Then you’ve got the big art records. It’s starting to come to the point where you can spot them a mile away.
Like we did for Kid A – even if it’s a little more divisive than that – I think people are starting to miss the consensus feeling. If you look at a lot of the year end lists, the top three are Animal Collective, Dirty Projectors, and Grizzly Bear in varying orders.
None of this is new. That’s the problem with 2009: There isn’t some big new thing for people; you’ve got shitty chillwave and a bunch of old things that are getting covered.
If you’re saying that the Phoenix record is one of the best records of the year, you haven’t heard enough records.
These records are all fine records. To call them the shining stars of the entire calendar year, where 300 albums are released per week, then you haven’t heard records – you’ve heard what people tell you about records.
The Hipster Runoff guy said it best, [Merriweather Post Pavilion] is the album we wanted to believe we made happen. It’s a victory for the people that champion kind of weird records. On a weird scale of 1 to 10, we championed a record that’s like a 7!
Everyone’s got an opinion, but they’re looking at everyone else’s worksheet to make that opinion happen.
I’m really feeling the Brad Paisley and Mariah Lambert records. They’ve crossed over to rock critics and pop critics in a very cool way.
There’s a sludge band called Yob and they’re making some of the most gorgeous, immaculate sludge. Gorgeous sludge metal and everyone’s missing it because of the way the indie rock cycle works in metal.
Real hip hop records have no chance in critical circles right now.
There’s nothing you can do. People can just release less records. There’s no solution except for expecting people to be active listeners and that’s a huge thing to ask.
Why isn’t the Pitchfork single’s list full of chart pop like it was other years? Not because there wasn’t great chart pop – there was plenty of great chart pop! It takes work to listen to chart pop now.
When is an indie rock critic going to listen to Brad Paisley or Shakira if they don’t have to?
The Shakira record is great.
That’s the irony of pop right now. Indie people have gotten so far up their own ass, that they’re missing chart pop and how good it can be.
A Mario album? Kinda dope.
There’s so many records, you can’t listen to everything. You have to wait for someone else to approve of it before you as a critic can listen to a record…it’s terrible.
It’s like going to this salad bar and someone tells you, “Hey man, some of the food in that salad bar is the best food you’ve ever tasted in your life.” And then you’ve never heard of any of the ingredients.
“I don’t even know if I’m going to take the time to download this.” That’s how jaded and overwhelmed with music we are. We can turn down the opportunity to hear music for free.
Sometimes a tweet is all that needs to be said about that record. I’ve always felt that the six paragraph essay on Langhorne Slim is not the way to appreciate that record.
A lot of times it’s nowhere near enough, especially with records you like.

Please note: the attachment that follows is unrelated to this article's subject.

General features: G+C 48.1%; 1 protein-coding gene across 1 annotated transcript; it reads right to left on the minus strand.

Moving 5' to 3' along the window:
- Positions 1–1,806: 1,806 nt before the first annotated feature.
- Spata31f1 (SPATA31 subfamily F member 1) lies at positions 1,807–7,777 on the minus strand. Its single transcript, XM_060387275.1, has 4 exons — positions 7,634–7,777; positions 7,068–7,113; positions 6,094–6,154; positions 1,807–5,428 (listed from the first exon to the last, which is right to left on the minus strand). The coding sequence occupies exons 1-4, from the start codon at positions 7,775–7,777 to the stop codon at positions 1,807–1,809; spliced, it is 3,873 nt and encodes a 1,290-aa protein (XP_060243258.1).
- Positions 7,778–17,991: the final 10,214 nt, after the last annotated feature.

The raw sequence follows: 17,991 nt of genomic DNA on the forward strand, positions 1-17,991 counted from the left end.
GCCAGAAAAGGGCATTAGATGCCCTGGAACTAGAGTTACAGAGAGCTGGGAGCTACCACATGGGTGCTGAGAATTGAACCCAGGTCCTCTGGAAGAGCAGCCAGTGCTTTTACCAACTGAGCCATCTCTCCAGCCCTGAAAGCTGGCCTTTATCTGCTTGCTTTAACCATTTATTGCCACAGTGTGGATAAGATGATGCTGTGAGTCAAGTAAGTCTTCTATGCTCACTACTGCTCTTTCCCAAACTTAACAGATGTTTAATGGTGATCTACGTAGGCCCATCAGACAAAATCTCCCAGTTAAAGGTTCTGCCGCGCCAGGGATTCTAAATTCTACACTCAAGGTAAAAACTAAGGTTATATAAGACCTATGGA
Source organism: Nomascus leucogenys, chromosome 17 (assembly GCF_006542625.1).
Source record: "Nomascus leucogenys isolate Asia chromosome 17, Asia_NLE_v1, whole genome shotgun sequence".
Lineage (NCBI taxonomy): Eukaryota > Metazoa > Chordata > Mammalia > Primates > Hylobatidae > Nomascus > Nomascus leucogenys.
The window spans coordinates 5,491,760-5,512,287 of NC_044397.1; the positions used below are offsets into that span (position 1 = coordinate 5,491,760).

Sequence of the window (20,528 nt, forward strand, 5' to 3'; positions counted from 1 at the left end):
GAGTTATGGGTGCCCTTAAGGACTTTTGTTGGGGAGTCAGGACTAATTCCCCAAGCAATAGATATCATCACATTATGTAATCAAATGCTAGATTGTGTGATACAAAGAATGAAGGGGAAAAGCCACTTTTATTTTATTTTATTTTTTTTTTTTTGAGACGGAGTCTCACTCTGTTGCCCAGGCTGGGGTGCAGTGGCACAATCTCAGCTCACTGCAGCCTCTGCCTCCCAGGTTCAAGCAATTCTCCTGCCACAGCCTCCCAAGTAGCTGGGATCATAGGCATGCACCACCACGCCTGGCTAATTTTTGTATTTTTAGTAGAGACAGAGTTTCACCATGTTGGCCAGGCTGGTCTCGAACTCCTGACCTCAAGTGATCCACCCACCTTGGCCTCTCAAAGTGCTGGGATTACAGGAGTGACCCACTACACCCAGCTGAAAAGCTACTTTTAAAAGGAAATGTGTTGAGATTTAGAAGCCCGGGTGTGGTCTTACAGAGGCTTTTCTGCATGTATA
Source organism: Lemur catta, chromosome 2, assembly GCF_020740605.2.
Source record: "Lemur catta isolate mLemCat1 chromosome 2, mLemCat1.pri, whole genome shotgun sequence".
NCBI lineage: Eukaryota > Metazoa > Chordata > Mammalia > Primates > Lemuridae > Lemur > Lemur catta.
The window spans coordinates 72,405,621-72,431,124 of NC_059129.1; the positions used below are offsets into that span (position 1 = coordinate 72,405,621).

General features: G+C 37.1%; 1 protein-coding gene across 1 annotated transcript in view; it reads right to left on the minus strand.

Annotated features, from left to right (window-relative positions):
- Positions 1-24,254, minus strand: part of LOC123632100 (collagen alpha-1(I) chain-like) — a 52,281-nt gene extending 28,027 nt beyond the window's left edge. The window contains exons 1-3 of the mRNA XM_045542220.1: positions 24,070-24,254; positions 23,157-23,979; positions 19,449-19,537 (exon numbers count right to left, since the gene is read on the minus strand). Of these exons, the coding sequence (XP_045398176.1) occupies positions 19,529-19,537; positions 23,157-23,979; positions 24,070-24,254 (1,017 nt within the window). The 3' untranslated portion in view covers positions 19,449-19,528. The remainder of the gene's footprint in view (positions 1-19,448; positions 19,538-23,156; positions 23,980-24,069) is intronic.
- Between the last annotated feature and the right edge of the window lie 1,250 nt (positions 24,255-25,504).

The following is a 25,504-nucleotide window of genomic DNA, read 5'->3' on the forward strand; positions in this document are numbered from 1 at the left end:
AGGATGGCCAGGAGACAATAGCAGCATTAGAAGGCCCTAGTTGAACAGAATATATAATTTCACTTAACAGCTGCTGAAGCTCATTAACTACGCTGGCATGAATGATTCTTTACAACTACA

If I had to only write in tweets, it would be the most maddening thing in the universe. If I had to solely exist in Twitter, I’d lose my mind.
I wish reviews were short. Reviews are too long.
Rock critics’ need to expound on records is way bigger than people’s interest in reading about it.
There’s a unique word count that every record deserves, and I think writers need to think of it in that way.
For the Pitchfork audience, Animal Collective is number one. That’s definitely the smartest look for them. I wouldn’t blame them as a business for putting Animal collective as number one, but at that point it all comes down to opinion.
In my opinion, Green Day made the best record of the year.
It’s something that indie rock writers have generally panned or ignored, but I think it’s great. Animal Collective probably sums on ’09 better because it was so awash with their rip-off bands.
I will say that, granted, [Green Day’s 21st Century Breakdown] is lyrically a little bit of a mess. We live in a very politically confusing era right now in that we’re all coming off the hope thing into this “okay things are kinda crappy still” and it’s full of vague politics. [The record] is more about the idea of politics existing in a 15-year-old’s head. It’s very fuzzy and I think that fits the times very well.
It’s just a balls-out pop record in a year where people are afraid to make a balls-out pop record. It’s huge, it’s like Blank Generation meets Jesus Christ Superstar.
We’re so hung up on calling the mushy goop of chillwave confrontational to the status quo. We should be able to look at enormous pop in a critical circle that doesn’t always like enormous pop as confrontational. It’s pop as a weapon.
It shook me out of my indie rock cocoon. I get so hung up on TV On The Radio records and Liars records and these weirdo New York people that I love that sometimes I forget it’s really important to make enormous pop records.
I don’t think anyone made a record that was a 10 this year. I gave Green Day a 9.5.
Read Chris Weingarten’s archive of tweet reviews here and follow him on Twitter here.
Also, enjoy his speech at the 2009 Twitter Conference below: